to obtain a right training for goodness from an early age is a hard thing, unless one has been brought up under right laws. For a temperate and hardy way of life is not a pleasant thing to most people, especially when they are young.
The problem comes, though, when one has to provide a more detailed account of what the correct virtues are. For Aristotle, and for later Christian thinkers, this was provided by a natural teleology — a belief that human beings, as part of a divinely ordained natural order, have a purpose which is intrinsic to them. But this crutch is not really available in a modern philosophical discussion. And so more recent virtue ethicists, notably Alasdair MacIntyre, have shifted the emphasis away from a particular set of virtues with a particular purpose, and towards virtue and purpose as such. What matters for human flourishing, MacIntyre argued, is that individuals be part of a community or tradition which offers a deeply felt sense of what it is to lead a good life. Living under a shared purpose, as manifest in the social roles and duties of the polis, is ultimately more important than the purpose itself.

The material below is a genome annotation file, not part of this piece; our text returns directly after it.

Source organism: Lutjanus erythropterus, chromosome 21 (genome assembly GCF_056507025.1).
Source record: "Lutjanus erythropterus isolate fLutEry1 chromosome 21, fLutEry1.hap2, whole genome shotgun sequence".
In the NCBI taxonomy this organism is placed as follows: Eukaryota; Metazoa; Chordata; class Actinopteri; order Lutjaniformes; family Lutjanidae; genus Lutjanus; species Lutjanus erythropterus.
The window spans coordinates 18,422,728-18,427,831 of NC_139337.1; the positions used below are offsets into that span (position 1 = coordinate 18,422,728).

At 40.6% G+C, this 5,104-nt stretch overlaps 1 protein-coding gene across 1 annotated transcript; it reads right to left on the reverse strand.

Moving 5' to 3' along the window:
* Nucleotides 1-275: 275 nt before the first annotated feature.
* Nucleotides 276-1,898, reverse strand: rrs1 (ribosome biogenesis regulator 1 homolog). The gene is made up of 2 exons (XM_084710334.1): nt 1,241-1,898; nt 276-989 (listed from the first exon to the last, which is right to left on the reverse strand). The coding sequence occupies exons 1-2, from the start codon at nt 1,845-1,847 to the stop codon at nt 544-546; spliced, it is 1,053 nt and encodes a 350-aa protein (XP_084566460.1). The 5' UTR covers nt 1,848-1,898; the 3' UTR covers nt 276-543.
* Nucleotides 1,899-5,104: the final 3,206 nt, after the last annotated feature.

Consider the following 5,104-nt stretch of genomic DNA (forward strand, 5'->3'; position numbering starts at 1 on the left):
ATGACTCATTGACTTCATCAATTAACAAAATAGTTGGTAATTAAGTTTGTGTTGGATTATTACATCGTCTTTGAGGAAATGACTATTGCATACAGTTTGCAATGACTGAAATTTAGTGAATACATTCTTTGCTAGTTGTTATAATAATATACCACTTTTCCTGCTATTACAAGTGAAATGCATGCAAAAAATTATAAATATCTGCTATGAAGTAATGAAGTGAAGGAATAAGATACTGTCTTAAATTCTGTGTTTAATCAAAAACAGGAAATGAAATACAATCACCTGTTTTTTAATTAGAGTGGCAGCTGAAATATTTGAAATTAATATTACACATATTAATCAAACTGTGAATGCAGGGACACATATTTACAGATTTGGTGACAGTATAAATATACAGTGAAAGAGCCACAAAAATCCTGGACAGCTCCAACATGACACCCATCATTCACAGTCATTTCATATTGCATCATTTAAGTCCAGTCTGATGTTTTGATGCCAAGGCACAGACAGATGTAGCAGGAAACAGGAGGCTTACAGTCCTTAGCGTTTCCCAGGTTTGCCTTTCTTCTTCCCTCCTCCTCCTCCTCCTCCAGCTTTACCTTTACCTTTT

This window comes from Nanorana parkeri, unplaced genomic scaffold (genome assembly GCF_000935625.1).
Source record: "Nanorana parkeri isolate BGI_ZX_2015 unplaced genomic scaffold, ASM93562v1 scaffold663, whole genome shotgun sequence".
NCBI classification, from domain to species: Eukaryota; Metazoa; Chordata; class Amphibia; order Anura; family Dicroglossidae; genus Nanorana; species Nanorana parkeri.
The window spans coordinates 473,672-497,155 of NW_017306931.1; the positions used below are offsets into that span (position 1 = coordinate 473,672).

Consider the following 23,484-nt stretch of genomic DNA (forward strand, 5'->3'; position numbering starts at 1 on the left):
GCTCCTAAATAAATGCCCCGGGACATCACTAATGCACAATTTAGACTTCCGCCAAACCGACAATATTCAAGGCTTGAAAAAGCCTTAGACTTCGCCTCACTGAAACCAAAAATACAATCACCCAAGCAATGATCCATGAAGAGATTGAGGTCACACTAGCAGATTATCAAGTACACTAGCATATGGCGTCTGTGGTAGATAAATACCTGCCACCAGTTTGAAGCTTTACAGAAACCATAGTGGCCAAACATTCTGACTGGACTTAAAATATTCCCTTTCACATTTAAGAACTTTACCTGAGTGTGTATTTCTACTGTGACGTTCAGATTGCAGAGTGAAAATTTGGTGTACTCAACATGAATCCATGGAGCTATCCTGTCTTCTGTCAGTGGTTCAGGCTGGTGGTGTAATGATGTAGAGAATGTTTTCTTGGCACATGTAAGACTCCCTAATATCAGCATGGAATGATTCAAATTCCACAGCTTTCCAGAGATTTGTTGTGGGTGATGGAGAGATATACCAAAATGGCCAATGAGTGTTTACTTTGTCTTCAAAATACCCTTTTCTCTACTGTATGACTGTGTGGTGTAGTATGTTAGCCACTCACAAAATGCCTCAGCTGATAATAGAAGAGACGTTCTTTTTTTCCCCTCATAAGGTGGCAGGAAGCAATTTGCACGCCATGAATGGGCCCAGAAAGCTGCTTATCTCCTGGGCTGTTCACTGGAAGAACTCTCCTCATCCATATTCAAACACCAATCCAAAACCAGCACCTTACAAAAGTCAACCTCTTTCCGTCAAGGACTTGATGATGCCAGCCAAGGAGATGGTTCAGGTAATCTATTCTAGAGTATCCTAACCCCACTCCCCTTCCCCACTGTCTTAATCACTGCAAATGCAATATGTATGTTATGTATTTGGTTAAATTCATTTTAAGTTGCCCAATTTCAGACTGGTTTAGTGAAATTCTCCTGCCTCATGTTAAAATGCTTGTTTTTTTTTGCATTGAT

This seems to me roughly the vision of human flourishing sketched out in Why Liberalism Failed. Yet I’m not sure Deneen has fully reconciled himself to the relativism that is entailed by abandoning the moral framework of a natural teleology. This is a very real problem — for why should we not accept, say, the Manson family as an example of virtuous community? — but one which is difficult to resolve without overtly metaphysical concepts. And in fact, Deneen’s handling of human nature does strain in that direction, as when he looks forward to
the only real form of diversity, a variety of cultures that is multiple yet grounded in human truths that are transcultural and hence capable of being celebrated by many peoples.
So I would say that Deneen’s talk of “courtship norms” and “comportment” is similar to his suggestion that the good life might involve “cooking, planting, preserving, and composting.” Such specifics are needed to refine what is otherwise a dangerously vague picture of the good life.